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## ECON202 Week 5 Notes

by: Sydney Dingman

29

2

5

# ECON202 Week 5 Notes Econ202

Marketplace > Colorado State University > Economcs > Econ202 > ECON202 Week 5 Notes
Sydney Dingman
CSU
GPA 3.7

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Week 5 Notes
COURSE
Principles of Microeconomics
PROF.
Professor Christopher Blake
TYPE
Class Notes
PAGES
5
WORDS
CONCEPTS
Economics, Microeconomics
KARMA
25 ?

## Popular in Economcs

This 5 page Class Notes was uploaded by Sydney Dingman on Thursday February 18, 2016. The Class Notes belongs to Econ202 at Colorado State University taught by Professor Christopher Blake in Winter 2016. Since its upload, it has received 29 views. For similar materials see Principles of Microeconomics in Economcs at Colorado State University.

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Date Created: 02/18/16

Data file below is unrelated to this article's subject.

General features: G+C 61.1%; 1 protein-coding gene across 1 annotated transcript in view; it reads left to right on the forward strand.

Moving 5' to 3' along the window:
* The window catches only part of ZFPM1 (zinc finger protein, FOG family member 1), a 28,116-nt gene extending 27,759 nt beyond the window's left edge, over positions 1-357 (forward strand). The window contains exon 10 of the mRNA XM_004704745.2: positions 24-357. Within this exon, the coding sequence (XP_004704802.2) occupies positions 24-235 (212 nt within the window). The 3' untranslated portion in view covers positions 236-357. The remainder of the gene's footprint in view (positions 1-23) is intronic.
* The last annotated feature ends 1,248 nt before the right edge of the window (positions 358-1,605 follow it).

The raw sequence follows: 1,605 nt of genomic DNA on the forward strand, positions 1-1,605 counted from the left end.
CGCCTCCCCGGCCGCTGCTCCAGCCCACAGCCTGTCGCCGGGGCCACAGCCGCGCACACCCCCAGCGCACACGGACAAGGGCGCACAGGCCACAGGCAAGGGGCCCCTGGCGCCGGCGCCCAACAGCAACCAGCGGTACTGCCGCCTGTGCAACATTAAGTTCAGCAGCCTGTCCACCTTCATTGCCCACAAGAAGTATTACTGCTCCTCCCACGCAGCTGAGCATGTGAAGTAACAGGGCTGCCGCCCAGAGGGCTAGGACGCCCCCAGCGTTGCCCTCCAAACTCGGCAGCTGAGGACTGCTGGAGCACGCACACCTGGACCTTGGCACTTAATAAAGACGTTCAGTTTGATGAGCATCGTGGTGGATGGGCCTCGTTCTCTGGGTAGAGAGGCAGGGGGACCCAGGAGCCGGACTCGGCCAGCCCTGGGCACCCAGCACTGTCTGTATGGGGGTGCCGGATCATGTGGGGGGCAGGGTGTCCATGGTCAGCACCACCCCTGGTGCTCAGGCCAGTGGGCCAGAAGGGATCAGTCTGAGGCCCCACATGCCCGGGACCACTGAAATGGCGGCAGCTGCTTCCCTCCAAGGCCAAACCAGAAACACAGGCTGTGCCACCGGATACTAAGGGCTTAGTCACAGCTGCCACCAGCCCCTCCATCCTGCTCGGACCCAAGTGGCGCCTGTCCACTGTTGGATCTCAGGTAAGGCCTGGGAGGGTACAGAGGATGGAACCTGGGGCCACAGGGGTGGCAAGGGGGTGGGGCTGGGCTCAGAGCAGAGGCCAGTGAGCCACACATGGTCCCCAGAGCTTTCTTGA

ECON 202, Week 5 2/16/16, Module 13  Total surplus- Welfare o Sum of consumer surplus (CS) and producer surplus (PS)  Module 13: Price Controls o Intervention in a market to change price o Two types of price controls:  Price Ceiling: maximum price that can be charged in a market (aimed at forcing prices down)  Price Floor: minimum price for a market (aimed at forcing prices up)  Price Ceiling o Maximum price for a market o Goal is to force prices down o In order to be in effect, the ceiling must be set below equilibrium (Pstar) o Quantity supplied is lower than quantity demanded o Before:  CS: A+B  PS: C+D+E  TS: A+B+C+D+E o Restricted quantity: The quantity being exchanged in the market when the price ceiling is established o Price ceiling prevents otherwise beneficial transactions from existing in the market o After:  CS: A+C  PS: E  TS: A+C+E  Deadweight loss (DWL)= B+D  Is a general term that represents the loss to total surplus because potentially beneficial transactions don’t occur  Rent control: o What does B represent? The people who are no longer renting due to the shortage, they are worse off o What does D represent? The producers of rent who do not participate in the market anymore, they are worse off o What does C represent? C transfers from producers to consumers, prices being forced down is good for consumers because they pay lower rent prices  Natural disasters, oil, war products in WWII,  Price Floors o Minimum price for a market o Goal is to raise prices o In order to be in effect, it must be above equilibrium o Labor market (minimum wage), agricultural product, international air flights (historically) o Firms demand labor, labor is the supply o Price floor is the same as minimum wage o We have a surplus which is unemployment o Before:  CS: A+B+C  PS: D+E  TS: A+B+C+D+E o After:  CS: A  PS: B+D  TS: A+B+D  DWL: C+E 2 2/16/16, Module 14, Quantity Controls  Quota: maximum quantity that we impose on a market  Example: NYC taxi cab market o 1930s: Government issued 12,000 medallions to be able to drive a taxi in NYC (\$10) o 1995: 12,000 medallions still exist 65 years later o Today: just over 13,000 medallions (\$1M) o For a quota to be binding must be set below Qstar 2/18/16, Module 8: Price Elasticity of Demand  Elasticity: measure of responsiveness  Law of Demand: if price rises for a market, all else equal, demand should drop because the more money you have to pay, the less you want  Elasticity of demand tells us how responsive we are to a price change o Ed=%changeQd/%changeP  Shows how much our quantity demanded changes if price changes by a given percentage o Use midpoint method to calculate elasticity demand  Estimate the percent change of quantity demanded which equals (q2-q1) /(Q1+Q2)/2  Same for price but with the price number  Keys to Elasticity of Demand o Should always be negative  Focus on absolute value, not the negative number o Number itself tells us how responsive we are to a change in price  From our example: if price rises by 10 percent quantity demanded is going to fall by 18%. Module 9: Interpreting Price Elasticity of Demand  Price elasticity of demand is valuable information to firms o they can tell how much loss or gain they would have if they raise or lower prices o Help them determine how a price change impacts total revenue 3 o Total revenue: price*quantity o For any given price change, there is a price effect and a quantity effect on the total revenue a firm is going to be able to generate.  Goods and services can generally be categorized in three ways: o Elastic good or service: absolute value is greater than 1  Tells us that the percent change in quantity demanded is larger than the percent price change  We are very responsive in this situation  Remember “Drastic Elastic”  Quantity effect outweighs the price effect  If price rises, all else equal, the price effect on total revenue will be positive, but quantity demanded also falls which tells us that quantity effect is negative.  This means firms do not want to raise prices because it would mean a fall in total revenue o Unit Elastic Good or Service  Elasticity demand equals 1  Percent change in quantity demanded equals percent change in price o Inelastic Good or Service  Elasticity of demand is lower than 1 (0-1)  % change in quantity demanded < % change in price  Type of good or service where our response to price changes is minimal, we do not react extremely  Gasoline (0.5) (half a percent), milk, eggs (necessities)  Price effect outweighs quantity effect  If price rises, total revenue rises  Firms have an incentive to raise prices o Example: Flights  The price will rise if we continue to rise because they will see it as an inelastic good or service, by tracking how often you search for a flight and begin raising the price.  Determinants of Elasticity of Demand 4 o What is going to impact how responsive you are to a given price change o Availability of substitute goods or services  The more substitutes that there are, the more elastic the good or service tends to be. o Luxury or necessity  Necessities are more inelastic  Luxury items are more elastic o Share of income spent on the goods or services  Small share of income is more inelastic  Salt prices  Large share of income is more elastic  Rent prices o Passage of time  As more time passes, our demand tends to be more elastic  Gas prices rising likely won’t change your behavior today, but maybe a year from now they will.  Extreme Cases: o Generally, don’t happen in real life o Perfectly inelastic good or service:  Completely unresponsive to a price change  Corresponds to an Ed equal to 0  Creates a vertical demand curve o Perfectly elastic good or service  Infinitely responsive to price changes  Corresponds to an Ed equal to infinite  Creates a horizontal demand curve o At P1 we buy as much of the product as available, but when price changes, we don’t buy any and our quantity demanded goes to 0. o 5